53 fever!

One thing statisticians love is a story about people acting foolish around probability . . .

Paul Alper points us to this news article by David Robson:

Fifteen years ago, the people of Italy experienced a strange kind of mass hysteria known as “53 fever”.

The madness centred on the country’s lottery. Players can choose between 11 different wheels, based in cities such as Bari, Naples or Venice. Once you have picked which wheels to play, you can then bet on a selection of numbers between 1 and 90. Your winnings depend on how much you initially bet, how many numbers you picked and how many you got right.

Sometime in 2003, however, the number 53 simply stopped coming up on the Venice wheel – leading punters to place increasingly big bets on the number in the certainty that it must soon make a reappearance.

By early 2005, 53 fever had apparently led thousands to their financial ruin, the pain of which resulted in a spate of suicides. The hysteria only died away when it finally came up in the 9 February draw, after 182 no-shows and four billion euros worth of bets.

While it may have appeared like a kind of madness, the victims had been led astray by a reasoning flaw called the “gambler’s fallacy” – a worryingly common error that can derail many of our professional decisions, from a goalkeeper’s responses to penalty shootouts in football to stock market investments and even judicial rulings on new asylum cases. . . .

Surprisingly, education and intelligence do not protect us against the bias. Indeed, one study by Chinese and American researchers found that people with higher IQs are actually more susceptible to the gambler’s fallacy than people who score less well on standardised tests. It could be that the more intelligent people overthink the patterns and believe that they are smart enough to predict what comes next. . . .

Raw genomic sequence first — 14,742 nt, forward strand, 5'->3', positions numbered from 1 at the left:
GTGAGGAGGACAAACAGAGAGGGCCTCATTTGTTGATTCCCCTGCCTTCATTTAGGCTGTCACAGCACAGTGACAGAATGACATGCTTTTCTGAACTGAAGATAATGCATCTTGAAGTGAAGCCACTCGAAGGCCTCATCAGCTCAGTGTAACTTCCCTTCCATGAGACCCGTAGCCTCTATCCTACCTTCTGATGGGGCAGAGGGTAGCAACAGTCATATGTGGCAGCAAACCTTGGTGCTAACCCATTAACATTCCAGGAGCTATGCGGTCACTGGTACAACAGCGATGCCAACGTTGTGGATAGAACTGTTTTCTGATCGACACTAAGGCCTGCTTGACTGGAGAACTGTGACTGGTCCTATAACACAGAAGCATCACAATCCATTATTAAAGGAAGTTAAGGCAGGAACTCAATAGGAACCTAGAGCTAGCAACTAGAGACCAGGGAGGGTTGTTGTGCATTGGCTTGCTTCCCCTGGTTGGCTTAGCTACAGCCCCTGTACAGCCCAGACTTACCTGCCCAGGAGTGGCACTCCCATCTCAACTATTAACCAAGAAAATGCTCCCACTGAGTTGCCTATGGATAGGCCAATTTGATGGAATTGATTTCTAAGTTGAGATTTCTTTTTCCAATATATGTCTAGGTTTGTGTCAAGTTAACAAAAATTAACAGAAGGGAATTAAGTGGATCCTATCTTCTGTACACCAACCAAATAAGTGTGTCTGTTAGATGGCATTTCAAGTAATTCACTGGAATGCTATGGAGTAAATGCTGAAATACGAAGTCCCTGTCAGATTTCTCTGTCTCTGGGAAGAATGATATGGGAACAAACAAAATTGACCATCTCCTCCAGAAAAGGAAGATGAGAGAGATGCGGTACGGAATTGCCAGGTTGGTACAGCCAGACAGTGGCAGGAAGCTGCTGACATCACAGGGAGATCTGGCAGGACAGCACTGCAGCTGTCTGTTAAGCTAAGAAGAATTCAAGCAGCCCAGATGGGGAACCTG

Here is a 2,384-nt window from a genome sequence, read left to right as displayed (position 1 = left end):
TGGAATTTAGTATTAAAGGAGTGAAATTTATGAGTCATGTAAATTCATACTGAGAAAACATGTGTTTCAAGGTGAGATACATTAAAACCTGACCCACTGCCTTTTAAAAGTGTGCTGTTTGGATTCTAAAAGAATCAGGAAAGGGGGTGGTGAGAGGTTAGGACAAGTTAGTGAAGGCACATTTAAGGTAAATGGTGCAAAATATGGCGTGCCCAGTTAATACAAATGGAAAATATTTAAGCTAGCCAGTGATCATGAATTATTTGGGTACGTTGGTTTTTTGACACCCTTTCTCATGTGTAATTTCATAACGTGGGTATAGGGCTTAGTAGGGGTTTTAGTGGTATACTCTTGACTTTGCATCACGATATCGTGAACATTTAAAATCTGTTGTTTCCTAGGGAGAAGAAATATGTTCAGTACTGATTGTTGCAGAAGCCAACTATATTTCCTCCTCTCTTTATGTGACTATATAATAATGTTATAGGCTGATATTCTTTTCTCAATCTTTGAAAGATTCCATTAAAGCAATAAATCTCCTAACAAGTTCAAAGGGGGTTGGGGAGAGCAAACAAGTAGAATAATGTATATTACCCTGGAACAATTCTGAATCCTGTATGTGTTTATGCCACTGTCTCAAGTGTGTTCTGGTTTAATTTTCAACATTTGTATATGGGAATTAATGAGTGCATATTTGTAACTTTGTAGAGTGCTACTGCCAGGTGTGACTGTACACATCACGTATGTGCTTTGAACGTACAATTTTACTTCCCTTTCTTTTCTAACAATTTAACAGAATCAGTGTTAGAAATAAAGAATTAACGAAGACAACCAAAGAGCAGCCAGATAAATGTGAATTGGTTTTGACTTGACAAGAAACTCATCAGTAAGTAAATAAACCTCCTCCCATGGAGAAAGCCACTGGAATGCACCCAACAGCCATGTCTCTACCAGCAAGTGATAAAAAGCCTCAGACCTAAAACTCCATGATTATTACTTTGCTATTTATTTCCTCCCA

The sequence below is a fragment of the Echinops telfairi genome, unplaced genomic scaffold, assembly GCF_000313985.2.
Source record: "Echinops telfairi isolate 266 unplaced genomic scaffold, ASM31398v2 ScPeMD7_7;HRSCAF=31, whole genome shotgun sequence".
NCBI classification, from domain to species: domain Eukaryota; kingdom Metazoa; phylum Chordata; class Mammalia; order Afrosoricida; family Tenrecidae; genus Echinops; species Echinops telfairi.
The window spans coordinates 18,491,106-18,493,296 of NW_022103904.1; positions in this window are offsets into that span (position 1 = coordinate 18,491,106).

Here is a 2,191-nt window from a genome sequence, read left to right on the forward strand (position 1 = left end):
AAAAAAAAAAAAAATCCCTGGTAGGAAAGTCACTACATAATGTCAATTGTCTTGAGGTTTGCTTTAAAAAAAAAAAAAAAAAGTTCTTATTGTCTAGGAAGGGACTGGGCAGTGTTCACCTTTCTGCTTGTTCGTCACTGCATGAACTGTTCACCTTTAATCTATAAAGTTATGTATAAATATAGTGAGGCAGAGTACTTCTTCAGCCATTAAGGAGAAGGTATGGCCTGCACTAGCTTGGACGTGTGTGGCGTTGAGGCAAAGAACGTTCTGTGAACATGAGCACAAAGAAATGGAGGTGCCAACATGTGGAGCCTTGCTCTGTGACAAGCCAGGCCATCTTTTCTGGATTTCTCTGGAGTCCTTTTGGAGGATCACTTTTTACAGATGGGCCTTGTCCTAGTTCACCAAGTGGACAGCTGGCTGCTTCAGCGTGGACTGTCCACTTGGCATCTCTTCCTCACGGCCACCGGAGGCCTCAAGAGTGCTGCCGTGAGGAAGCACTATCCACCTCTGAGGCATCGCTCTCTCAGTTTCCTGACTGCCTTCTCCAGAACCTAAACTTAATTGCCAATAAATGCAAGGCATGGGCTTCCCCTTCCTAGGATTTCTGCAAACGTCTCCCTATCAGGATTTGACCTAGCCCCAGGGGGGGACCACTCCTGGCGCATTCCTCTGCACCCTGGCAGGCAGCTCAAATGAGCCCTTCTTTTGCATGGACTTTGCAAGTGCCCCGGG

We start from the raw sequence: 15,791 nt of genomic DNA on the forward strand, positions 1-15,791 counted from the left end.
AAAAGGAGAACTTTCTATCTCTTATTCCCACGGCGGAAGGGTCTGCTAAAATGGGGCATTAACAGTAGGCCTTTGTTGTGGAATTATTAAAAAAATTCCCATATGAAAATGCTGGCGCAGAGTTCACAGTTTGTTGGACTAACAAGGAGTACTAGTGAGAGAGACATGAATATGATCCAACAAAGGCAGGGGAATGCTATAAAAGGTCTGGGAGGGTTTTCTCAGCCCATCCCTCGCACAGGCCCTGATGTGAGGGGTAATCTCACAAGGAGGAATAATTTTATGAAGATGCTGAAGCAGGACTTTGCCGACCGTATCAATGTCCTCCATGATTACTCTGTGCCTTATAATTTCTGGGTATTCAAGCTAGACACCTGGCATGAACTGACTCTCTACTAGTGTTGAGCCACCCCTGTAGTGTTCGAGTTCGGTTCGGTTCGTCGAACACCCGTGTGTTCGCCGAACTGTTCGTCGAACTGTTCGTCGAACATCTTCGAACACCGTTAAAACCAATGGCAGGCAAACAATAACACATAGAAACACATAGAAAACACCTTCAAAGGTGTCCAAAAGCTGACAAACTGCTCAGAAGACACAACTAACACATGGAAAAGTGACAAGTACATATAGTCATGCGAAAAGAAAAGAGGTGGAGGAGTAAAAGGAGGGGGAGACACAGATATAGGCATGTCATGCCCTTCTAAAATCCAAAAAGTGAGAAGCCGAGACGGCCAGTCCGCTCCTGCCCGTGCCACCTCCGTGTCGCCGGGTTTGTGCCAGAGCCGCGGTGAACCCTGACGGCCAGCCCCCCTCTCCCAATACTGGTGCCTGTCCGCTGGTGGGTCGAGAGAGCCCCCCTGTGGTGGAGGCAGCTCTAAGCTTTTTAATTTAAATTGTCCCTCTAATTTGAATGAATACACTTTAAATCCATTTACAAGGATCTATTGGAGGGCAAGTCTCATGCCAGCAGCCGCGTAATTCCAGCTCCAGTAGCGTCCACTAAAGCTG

One team of researchers recently analysed US judges’ decisions on whether or not to grant asylum to refugees. Logically speaking, the ordering of the cases should not matter. But in line with the gambler’s fallacy, the team found that the judges were up to 5.5% less likely to grant a case if they had granted the two previous cases – a serious decline from the average acceptance rate of 29%. Consciously or not, they seemed to think that the chances of having the same judgement three times in a row was just too small, and so they were more inclined to break the streak.

The researchers next analysed bank staff considering loan applications. Once again, the order of the applications made a difference: the loan officers were up to 8% more likely to reject an application after they had already accepted two or more in a row – and vice versa.

As a final test, the team analysed umpires’ decisions in Major League Baseball games. In this case, the umpires were about 1.5% less likely to call a pitch a strike if the previous pitch was also called a strike – a small but significant bias that could make all the difference in a game. Kelly Shue, one the co-authors of the study, says that she was initially surprised at the results. “Because these are professionals and they’re making decisions as part of their primary occupation,” she says. But they were still vulnerable to the bias. . . .